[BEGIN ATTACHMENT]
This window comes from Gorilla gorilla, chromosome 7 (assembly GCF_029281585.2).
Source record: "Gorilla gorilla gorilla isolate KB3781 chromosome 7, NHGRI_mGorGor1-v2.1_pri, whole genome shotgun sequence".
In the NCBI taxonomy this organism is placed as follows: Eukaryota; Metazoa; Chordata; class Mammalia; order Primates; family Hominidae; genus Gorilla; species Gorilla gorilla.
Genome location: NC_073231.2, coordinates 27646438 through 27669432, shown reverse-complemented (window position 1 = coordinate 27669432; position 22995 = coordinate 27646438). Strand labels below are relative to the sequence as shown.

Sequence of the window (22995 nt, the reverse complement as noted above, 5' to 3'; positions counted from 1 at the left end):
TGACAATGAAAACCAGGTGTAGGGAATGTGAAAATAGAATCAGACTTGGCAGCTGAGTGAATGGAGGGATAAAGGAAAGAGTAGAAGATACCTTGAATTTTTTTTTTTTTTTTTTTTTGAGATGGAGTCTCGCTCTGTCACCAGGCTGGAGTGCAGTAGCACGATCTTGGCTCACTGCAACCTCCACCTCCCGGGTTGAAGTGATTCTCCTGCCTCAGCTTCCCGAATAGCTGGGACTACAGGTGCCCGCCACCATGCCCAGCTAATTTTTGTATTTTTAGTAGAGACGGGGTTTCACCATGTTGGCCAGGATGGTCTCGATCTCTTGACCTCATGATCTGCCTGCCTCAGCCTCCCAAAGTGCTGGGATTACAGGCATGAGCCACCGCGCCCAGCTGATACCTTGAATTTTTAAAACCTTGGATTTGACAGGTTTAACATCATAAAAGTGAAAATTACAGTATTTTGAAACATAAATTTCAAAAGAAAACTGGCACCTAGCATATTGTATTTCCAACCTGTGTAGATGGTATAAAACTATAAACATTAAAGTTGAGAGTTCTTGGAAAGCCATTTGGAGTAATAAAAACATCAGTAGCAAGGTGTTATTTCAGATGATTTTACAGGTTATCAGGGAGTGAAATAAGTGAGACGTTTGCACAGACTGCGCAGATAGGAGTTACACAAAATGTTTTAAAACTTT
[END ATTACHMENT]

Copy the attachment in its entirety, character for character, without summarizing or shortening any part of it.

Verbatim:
This window comes from Gorilla gorilla, chromosome 7 (assembly GCF_029281585.2).
Source record: "Gorilla gorilla gorilla isolate KB3781 chromosome 7, NHGRI_mGorGor1-v2.1_pri, whole genome shotgun sequence".
In the NCBI taxonomy this organism is placed as follows: Eukaryota; Metazoa; Chordata; class Mammalia; order Primates; family Hominidae; genus Gorilla; species Gorilla gorilla.
Genome location: NC_073231.2, coordinates 27646438 through 27669432, shown reverse-complemented (window position 1 = coordinate 27669432; position 22995 = coordinate 27646438). Strand labels below are relative to the sequence as shown.

Sequence of the window (22995 nt, the reverse complement as noted above, 5' to 3'; positions counted from 1 at the left end):
TGACAATGAAAACCAGGTGTAGGGAATGTGAAAATAGAATCAGACTTGGCAGCTGAGTGAATGGAGGGATAAAGGAAAGAGTAGAAGATACCTTGAATTTTTTTTTTTTTTTTTTTTTGAGATGGAGTCTCGCTCTGTCACCAGGCTGGAGTGCAGTAGCACGATCTTGGCTCACTGCAACCTCCACCTCCCGGGTTGAAGTGATTCTCCTGCCTCAGCTTCCCGAATAGCTGGGACTACAGGTGCCCGCCACCATGCCCAGCTAATTTTTGTATTTTTAGTAGAGACGGGGTTTCACCATGTTGGCCAGGATGGTCTCGATCTCTTGACCTCATGATCTGCCTGCCTCAGCCTCCCAAAGTGCTGGGATTACAGGCATGAGCCACCGCGCCCAGCTGATACCTTGAATTTTTAAAACCTTGGATTTGACAGGTTTAACATCATAAAAGTGAAAATTACAGTATTTTGAAACATAAATTTCAAAAGAAAACTGGCACCTAGCATATTGTATTTCCAACCTGTGTAGATGGTATAAAACTATAAACATTAAAGTTGAGAGTTCTTGGAAAGCCATTTGGAGTAATAAAAACATCAGTAGCAAGGTGTTATTTCAGATGATTTTACAGGTTATCAGGGAGTGAAATAAGTGAGACGTTTGCACAGACTGCGCAGATAGGAGTTACACAAAATGTTTTAAAACTTT